" Relations always expect Meat for Breakfast".
At the time of placing the steak over the fire, put into the oven a dripping pan large enough to hold the steak without folding. As soon as the steak is lightly browned on both sides, transfer it to the hot pan and hot oven, where, if it be thick, it will need to remain from 5 to 10 minutes.
Another Way : Let your frying pan get smoking hot, lay your steak in smoothly without any grease or butter. It will stick fast at first but as soon as it is browned it can be loosened with a knife. When the juice begins to appear turn it over, press closely to the pan when turned, turn it every quarter of a minute until done, then pepper and salt, pressing in the butter upon a hot platter. Some add a tablespoon of coffee to make some gravy, pour in the pan and let it boil up.
" Keep the broiling pan piping hot all the time the meat is cooking."-Mrs. Ewing.
Prepare a chicken as for broiling, by being opened down the back, wash in cold water and wipe dry with a soft cloth, flatten the breast bone with a mallet, twist the wings back to expose the breast, then place the chicken skin up in a dripping pan, press it close to the pan to make it lie as flat as possible, then put in a hot oven. In five minutes it will begin to sputter, in 20 or 25 minutes it will be cooked ready for seasoning upon a heated platter with pepper, salt and butter. -Mrs. E. P. Ewing.
Have the oven just as hot as the chicken will bear without burning.
Put beef in a hot oven, do not salt until almost done. A moderate oven will make tender beef tough, a quick bake without salt will insure a tender juicy roast.
Five pounds salt, 5 pounds sugar, 12 quarts water, 2 ounces saltpetre, boil, skim and pour over the meat while hot.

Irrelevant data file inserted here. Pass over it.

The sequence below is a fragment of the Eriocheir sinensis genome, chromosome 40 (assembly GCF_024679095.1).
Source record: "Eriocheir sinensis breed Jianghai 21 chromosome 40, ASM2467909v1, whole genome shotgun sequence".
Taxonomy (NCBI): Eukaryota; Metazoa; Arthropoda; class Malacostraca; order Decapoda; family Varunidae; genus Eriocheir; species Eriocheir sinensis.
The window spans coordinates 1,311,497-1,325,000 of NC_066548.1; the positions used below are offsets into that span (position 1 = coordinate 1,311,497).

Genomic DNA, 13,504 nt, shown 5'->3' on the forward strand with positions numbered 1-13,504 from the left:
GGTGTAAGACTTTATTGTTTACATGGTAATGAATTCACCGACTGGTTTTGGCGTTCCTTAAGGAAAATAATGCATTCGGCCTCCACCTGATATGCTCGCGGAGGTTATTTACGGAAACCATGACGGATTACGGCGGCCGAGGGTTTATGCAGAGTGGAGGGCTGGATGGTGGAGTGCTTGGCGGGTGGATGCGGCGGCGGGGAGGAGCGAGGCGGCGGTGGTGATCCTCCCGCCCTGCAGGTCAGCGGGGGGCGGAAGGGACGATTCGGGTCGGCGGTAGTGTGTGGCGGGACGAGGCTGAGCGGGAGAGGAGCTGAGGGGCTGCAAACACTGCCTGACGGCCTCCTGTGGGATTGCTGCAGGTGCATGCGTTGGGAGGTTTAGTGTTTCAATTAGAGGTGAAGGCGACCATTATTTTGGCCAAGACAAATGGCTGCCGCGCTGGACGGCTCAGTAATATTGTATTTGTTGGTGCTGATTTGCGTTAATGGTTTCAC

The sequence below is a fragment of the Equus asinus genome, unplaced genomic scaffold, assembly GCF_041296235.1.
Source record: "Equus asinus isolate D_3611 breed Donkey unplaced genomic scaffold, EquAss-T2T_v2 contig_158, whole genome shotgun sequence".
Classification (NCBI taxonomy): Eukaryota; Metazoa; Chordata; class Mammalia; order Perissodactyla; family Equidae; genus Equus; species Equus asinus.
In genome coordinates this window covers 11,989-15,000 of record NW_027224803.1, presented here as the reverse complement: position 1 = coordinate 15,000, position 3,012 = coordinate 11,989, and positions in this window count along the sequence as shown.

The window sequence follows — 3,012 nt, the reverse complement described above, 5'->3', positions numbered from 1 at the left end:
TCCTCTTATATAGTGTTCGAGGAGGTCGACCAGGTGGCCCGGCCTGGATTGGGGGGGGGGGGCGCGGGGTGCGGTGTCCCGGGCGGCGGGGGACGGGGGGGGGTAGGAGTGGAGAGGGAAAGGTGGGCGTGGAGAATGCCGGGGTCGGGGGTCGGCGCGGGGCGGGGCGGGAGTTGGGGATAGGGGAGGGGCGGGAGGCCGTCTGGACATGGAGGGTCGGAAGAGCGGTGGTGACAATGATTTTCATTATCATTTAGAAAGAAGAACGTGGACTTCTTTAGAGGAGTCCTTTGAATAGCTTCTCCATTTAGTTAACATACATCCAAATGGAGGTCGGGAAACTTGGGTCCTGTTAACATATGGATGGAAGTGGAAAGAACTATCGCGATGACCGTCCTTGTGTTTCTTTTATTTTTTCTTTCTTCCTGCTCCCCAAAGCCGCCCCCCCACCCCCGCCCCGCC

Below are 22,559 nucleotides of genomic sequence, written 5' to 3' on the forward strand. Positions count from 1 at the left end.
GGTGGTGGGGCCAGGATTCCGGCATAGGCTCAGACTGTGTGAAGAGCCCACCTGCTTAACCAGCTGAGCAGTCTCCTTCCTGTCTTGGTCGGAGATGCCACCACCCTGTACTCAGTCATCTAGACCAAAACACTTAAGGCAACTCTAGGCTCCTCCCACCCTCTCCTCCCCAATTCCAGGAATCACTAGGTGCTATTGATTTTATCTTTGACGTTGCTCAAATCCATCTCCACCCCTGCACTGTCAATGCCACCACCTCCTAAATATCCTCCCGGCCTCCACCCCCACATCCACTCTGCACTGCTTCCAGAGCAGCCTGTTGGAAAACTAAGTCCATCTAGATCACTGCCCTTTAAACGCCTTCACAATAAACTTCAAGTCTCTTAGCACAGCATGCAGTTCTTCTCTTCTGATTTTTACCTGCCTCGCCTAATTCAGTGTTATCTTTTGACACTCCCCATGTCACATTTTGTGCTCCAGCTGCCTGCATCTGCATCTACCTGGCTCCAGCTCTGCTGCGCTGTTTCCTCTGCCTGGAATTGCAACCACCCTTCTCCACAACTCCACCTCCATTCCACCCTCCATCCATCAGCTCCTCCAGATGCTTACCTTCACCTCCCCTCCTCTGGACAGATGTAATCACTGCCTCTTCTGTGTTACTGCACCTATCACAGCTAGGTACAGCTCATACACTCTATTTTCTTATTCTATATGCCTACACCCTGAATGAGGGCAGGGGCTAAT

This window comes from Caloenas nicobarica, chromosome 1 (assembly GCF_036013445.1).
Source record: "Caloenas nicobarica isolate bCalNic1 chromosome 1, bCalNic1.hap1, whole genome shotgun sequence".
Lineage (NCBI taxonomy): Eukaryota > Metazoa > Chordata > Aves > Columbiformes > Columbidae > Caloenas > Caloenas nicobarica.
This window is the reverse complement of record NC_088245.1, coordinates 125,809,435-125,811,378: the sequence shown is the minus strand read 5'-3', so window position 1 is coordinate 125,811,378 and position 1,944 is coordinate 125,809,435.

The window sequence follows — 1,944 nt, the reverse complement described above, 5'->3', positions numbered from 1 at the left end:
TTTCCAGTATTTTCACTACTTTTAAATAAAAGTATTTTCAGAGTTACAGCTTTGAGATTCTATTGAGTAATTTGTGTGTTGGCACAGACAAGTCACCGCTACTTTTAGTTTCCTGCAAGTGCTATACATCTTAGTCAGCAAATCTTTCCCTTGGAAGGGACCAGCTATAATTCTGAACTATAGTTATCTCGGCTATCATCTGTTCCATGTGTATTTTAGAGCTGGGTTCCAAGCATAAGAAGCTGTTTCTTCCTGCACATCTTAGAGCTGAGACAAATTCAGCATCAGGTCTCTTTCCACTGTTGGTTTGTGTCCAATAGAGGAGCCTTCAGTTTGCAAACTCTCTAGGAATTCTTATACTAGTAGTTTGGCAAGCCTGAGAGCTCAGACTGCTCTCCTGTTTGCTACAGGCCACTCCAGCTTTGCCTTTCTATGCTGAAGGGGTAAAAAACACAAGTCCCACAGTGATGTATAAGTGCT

For 100 pounds of beef take 9 pounds of salt, 3 pounds of sugar, 2 ounces of soda, 2 ounces of saltpetre, put all into six gallons of water and boil, place the beef in a clean vessel and pour the mixture over hot.
The following is the famous recipe used by Mrs. Henry Clay for curing hams, several hogsheads of which were annually sent to Boston, where, under the name of " Ashland Hams," they commanded the highest of prices, especially among the wealthy Whigs of that city;
For every 10 hams of moderate size she took 3 1/2 pounds of fine salt, 1 pound of saltpetre and 2 pounds of brown sugar, and after mixing these thoroughly together, rubbed the hams therewith on either side. They were then packed in a tight box and placed in a cool outhouse for about three weeks, when the hams were taken out and put in a pickling tub or hogshead and covered with brine strong enough to swim an egg.
After remaining in the pickle for about three weeks they were taken out, thoroughly rubbed with fresh salt and hung up in a well-ventilated house for a few days to dry. Next they were transferred to the smoke-house, where they were hung up and smoked with green hickory or walnut wood until they acquired the color of bright mahogany. This accomplished, each ham was sewed up in a canvas, the coverings whitewashed and hung up to dry, after which they were whitewashed again and packed away in hogsheads with hickory ashes, until wanted for either home use or sending to Boston.